Survivor's guilt: Another refugee crisis ... hits home

Sometimes I can't get out of bed because I get wrapped up in the confluence of my reading, my writing, and my thinking. 

It was one such morning. I needed to get up, I had an appointment at 10. It was important.

It's importance, however, conflicted with my need to keep working through images roiling in my mind.

It started with one more headline about refugees being smuggled into Europe, about Germany turning the other way because of a current election, about Macron in France perhaps opening up.

But It was the following lines that hit my eyes:

Thousands more have been stranded in Serbia…

But the migrants themselves told USA Today they don’t want to stay.

“I tried to leave Serbia 17 times,” Jawad Afzali, 17, an Afghan refugee in Belgrade told the newspaper.  “Every time, they bring me back here.”

My mind drifted back a couple of years to 2015, when my brother Alex and I were visiting my Cousin Goga in the heart of Belgrade, staying in a hotel near his apartment, across the road from the train station, next to fields teeming with homeless refugees.

  Alex and me with my cousins in their apartment in Belgrade.

Alex and me with my cousins in their apartment in Belgrade.

Near an apartment I had often visited as an infant, over 60 years ago, when my family still thought we were safe, when they didn't yet know that being refugees was soon to be in our future again.

An apartment where my cousin had grown up, raised his family, made a successful life for himself. Where divergent histories played out within one family.

 The nearby apartment in Belgrade where my family lived when I was born.

The nearby apartment in Belgrade where my family lived when I was born.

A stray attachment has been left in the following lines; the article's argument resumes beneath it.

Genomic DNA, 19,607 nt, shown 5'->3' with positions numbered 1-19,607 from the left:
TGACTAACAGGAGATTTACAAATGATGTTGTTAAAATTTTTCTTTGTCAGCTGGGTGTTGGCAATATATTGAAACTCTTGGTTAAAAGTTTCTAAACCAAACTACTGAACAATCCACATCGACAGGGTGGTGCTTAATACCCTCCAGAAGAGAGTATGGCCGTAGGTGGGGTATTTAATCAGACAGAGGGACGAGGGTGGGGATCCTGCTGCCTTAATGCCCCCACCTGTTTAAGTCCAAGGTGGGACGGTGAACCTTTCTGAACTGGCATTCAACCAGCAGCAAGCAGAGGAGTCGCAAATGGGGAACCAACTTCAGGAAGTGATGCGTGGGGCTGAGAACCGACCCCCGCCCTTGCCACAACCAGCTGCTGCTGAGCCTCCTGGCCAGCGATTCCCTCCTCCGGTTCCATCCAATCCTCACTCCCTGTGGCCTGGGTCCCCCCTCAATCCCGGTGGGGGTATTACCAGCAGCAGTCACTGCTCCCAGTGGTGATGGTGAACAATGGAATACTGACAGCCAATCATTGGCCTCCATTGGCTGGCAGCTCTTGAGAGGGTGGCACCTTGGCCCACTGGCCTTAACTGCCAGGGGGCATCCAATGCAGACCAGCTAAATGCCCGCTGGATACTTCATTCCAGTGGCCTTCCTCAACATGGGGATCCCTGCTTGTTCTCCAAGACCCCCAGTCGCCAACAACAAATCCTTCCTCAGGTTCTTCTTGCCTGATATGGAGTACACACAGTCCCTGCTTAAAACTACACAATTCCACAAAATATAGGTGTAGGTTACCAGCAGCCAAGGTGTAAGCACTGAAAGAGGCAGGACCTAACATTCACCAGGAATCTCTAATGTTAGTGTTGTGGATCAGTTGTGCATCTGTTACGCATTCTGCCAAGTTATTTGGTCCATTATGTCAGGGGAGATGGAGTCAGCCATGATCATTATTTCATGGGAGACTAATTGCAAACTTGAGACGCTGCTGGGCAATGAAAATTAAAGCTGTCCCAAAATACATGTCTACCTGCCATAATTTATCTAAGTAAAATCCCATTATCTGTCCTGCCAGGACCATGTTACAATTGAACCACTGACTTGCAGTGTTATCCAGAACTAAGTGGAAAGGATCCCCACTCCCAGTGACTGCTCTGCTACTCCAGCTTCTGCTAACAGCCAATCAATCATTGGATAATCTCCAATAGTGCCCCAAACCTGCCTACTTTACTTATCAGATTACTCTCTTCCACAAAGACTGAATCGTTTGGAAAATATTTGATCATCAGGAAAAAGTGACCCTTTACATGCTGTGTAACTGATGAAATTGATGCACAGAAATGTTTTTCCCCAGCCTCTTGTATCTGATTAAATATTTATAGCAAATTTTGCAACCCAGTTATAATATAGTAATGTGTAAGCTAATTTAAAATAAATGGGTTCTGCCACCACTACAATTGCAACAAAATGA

My thoughts crept back another year, to when Alex and I had visited Trieste, where we had lived in a refugee camp of old army barracks as children.

On that visit, in 2014, in addition to our first visit together to the memorial for that camp, we spent time in an abandoned dockland, a port driven out of business when the Iron Curtain crashed and East Europeans had free access to the West, no longer needing to sneak into Trieste to shop for those desired Western goods. That abandoned port was home to hundreds of Afghan refugees, and we talked to young Afghanis playing soccer in a makeshift field.

  With Afghan refugees, 2014, in an abandoned dockyard at the port of Trieste, now in Italy. When we lived there it was a United Nations protectorate, still being fought over by Italy and Yugoslavia. 

With Afghan refugees, 2014, in an abandoned dockyard at the port of Trieste, now in Italy. When we lived there it was a United Nations protectorate, still being fought over by Italy and Yugoslavia. 

And then my mind went back almost 100 years to 1921, when another infant landed in Belgrade, a refugee who had fled his country, Russia, on a crowded ship and spent months in a tent camp on a Greek island on his way there. The same island, Lemnos, where Syrian and Afghan refugees were now living in tents. And the parallels kept multiplying, threatening to choke me, my eyes leaking, my survivor’s guilt mounting.

That final infant was my father, but Belgrade was the end of his family's journey. Serbia was their safe asylum. Or so it seemed, for the next 30 years, until that safe asylum grew unsafe.

 My Russian grandfather's grave, in Belgrade, restored by Vladimir Putin as part of a new push to reclaim the Russian Orthodox Church globally.

My Russian grandfather's grave, in Belgrade, restored by Vladimir Putin as part of a new push to reclaim the Russian Orthodox Church globally.

I'm beginning to understand why I'm struggling with the story I'm working on about my recent travels. Understanding why getting almost arrested in Iran led me to just a hint of understanding about my father's experiences in Belgrade is one thing. Writing about it is another.